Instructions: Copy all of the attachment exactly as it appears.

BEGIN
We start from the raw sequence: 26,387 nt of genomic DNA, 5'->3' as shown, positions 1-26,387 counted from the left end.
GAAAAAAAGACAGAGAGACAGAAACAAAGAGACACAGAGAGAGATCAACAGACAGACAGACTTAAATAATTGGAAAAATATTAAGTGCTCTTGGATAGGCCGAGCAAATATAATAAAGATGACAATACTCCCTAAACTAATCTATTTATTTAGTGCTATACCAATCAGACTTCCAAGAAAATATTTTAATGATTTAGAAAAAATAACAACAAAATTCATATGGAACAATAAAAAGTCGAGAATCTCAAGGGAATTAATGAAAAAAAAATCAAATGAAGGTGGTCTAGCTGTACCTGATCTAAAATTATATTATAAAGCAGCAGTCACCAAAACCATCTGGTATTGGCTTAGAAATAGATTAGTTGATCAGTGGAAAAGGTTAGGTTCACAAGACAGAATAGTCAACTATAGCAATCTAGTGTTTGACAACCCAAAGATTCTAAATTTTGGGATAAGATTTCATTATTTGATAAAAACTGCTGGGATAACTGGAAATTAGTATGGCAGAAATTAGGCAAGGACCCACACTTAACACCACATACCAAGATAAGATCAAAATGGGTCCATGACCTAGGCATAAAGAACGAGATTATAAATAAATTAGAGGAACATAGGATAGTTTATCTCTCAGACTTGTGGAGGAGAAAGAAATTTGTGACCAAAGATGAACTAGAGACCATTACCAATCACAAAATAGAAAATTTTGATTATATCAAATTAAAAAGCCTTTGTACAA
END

We start from the raw sequence: 26,387 nt of genomic DNA, 5'->3' as shown, positions 1-26,387 counted from the left end.
GAAAAAAAGACAGAGAGACAGAAACAAAGAGACACAGAGAGAGATCAACAGACAGACAGACTTAAATAATTGGAAAAATATTAAGTGCTCTTGGATAGGCCGAGCAAATATAATAAAGATGACAATACTCCCTAAACTAATCTATTTATTTAGTGCTATACCAATCAGACTTCCAAGAAAATATTTTAATGATTTAGAAAAAATAACAACAAAATTCATATGGAACAATAAAAAGTCGAGAATCTCAAGGGAATTAATGAAAAAAAAATCAAATGAAGGTGGTCTAGCTGTACCTGATCTAAAATTATATTATAAAGCAGCAGTCACCAAAACCATCTGGTATTGGCTTAGAAATAGATTAGTTGATCAGTGGAAAAGGTTAGGTTCACAAGACAGAATAGTCAACTATAGCAATCTAGTGTTTGACAACCCAAAGATTCTAAATTTTGGGATAAGATTTCATTATTTGATAAAAACTGCTGGGATAACTGGAAATTAGTATGGCAGAAATTAGGCAAGGACCCACACTTAACACCACATACCAAGATAAGATCAAAATGGGTCCATGACCTAGGCATAAAGAACGAGATTATAAATAAATTAGAGGAACATAGGATAGTTTATCTCTCAGACTTGTGGAGGAGAAAGAAATTTGTGACCAAAGATGAACTAGAGACCATTACCAATCACAAAATAGAAAATTTTGATTATATCAAATTAAAAAGCCTTTGTACAA